Thanks again for this, Erroll, surely it inspires us to open our hearts to the God of love about this, whose love for each one of us is such that there is no need for anyone to be weighed in the balances and found wanting. But let us seek, not so much the experience, but the encounter with our Lord Himself that brings about the experience. Just as your friend Cheryl McGrath did, who was simply worshipping her Lord when she was graced with that powerful experience of being overwhelmed by the love of God.

    How blessed these experiences are—along with the important daily maintenance you mentioned, Erroll, of seeking to be continually filled with the Spirit and yielding the fruit of the Spirit in our daily walk in the Spirit.

    …Also that hymn, the love song of the Welsh revival. A favourite of mine! “Here is love vast as an ocean. lovingkindness as a flood…”

    Love in Christ,

  4. Many thanks for your comments Allan, enriching us further. I am familiar with Wesley’s Aldersgate experience (he’s one of my spiritual heroes) but not that it led to loving prayer for his enemies, which makes perfect sense. It certainly also led him into mission, together with the Moravians of Herrnhut.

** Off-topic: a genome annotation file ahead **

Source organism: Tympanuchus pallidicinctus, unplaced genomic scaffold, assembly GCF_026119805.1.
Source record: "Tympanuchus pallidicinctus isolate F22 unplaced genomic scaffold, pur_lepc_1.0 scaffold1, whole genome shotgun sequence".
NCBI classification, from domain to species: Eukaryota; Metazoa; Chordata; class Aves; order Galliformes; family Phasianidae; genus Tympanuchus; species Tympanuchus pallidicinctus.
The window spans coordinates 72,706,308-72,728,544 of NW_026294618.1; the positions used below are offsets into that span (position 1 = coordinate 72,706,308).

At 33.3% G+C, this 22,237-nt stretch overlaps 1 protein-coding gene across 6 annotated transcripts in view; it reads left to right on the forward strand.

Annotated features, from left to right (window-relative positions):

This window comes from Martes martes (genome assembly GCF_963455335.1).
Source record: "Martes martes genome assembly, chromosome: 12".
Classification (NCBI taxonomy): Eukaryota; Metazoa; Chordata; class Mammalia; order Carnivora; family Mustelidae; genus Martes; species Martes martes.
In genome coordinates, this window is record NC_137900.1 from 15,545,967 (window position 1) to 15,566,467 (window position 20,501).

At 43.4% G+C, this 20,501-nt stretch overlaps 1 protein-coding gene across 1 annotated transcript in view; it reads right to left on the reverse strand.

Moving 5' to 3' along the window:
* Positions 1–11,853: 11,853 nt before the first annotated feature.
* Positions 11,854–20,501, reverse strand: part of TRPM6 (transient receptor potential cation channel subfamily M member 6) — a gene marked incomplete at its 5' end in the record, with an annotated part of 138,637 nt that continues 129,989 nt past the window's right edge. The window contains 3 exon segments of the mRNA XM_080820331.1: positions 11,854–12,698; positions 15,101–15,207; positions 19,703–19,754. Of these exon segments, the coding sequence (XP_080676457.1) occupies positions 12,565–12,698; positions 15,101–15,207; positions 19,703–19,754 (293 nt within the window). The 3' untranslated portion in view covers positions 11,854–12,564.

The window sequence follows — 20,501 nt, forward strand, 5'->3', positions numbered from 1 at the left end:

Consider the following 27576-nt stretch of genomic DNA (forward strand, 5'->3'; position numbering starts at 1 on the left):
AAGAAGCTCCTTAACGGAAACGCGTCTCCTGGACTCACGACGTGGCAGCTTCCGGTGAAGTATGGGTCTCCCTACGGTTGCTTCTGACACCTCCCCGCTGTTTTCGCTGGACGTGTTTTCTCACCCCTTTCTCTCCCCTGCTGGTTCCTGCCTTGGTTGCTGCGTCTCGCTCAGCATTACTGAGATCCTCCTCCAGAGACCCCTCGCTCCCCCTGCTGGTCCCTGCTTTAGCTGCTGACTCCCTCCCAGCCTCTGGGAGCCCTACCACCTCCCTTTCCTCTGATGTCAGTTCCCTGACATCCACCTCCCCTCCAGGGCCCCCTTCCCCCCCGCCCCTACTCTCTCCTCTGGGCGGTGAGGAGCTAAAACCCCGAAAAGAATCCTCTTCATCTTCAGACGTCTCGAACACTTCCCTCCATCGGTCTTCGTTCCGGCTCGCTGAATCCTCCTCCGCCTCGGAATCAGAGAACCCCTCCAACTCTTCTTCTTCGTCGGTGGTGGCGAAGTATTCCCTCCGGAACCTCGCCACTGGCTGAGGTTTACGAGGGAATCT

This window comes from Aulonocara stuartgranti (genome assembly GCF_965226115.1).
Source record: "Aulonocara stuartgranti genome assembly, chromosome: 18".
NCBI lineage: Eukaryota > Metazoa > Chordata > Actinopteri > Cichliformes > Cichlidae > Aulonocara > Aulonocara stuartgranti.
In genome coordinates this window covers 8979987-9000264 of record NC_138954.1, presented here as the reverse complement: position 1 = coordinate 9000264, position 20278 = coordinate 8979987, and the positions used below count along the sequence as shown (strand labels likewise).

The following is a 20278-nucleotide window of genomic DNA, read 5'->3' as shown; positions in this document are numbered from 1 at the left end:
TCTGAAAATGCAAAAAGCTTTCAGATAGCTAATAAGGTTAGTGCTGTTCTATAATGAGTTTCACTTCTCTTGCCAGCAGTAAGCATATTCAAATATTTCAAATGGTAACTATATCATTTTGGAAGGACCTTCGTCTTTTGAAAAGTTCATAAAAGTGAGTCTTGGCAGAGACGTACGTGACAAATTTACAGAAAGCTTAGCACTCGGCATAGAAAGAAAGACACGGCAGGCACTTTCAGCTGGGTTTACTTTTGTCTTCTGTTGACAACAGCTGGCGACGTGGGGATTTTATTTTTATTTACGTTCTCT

And then that wonderful camp experience, ‘heaven on earth!’ What a memory of God coming down in love…
    Finally, to seek not the gift but the Giver, lest we pursue revival at the expense of God himself: that’s wise counsel.

    I learned from a godly elder in New Zealand, who was counseled by God never to put the Spirit in a box, because we simply can’t put wind in box! Jn.3’s ‘new birth’ message concludes, “The wind blows wherever it pleases. You hear its sound, but cannot tell where it comes from or where it is going. So it is with everyone born of the Spirit.” So much diversity in our experiences of Christ, who baptizes us with the Holy Spirit and fire! Praise to his name.

  5. You keep surprising me, as Lewis said, “by joy.” Loved the attention to God’s Spirit – that we would be fruitful (bearing fruit of the Spirit) in old age – unto our last breaths. I had no idea that “Here is Love” was a Welsh revival song. I have enjoyed singing it all along.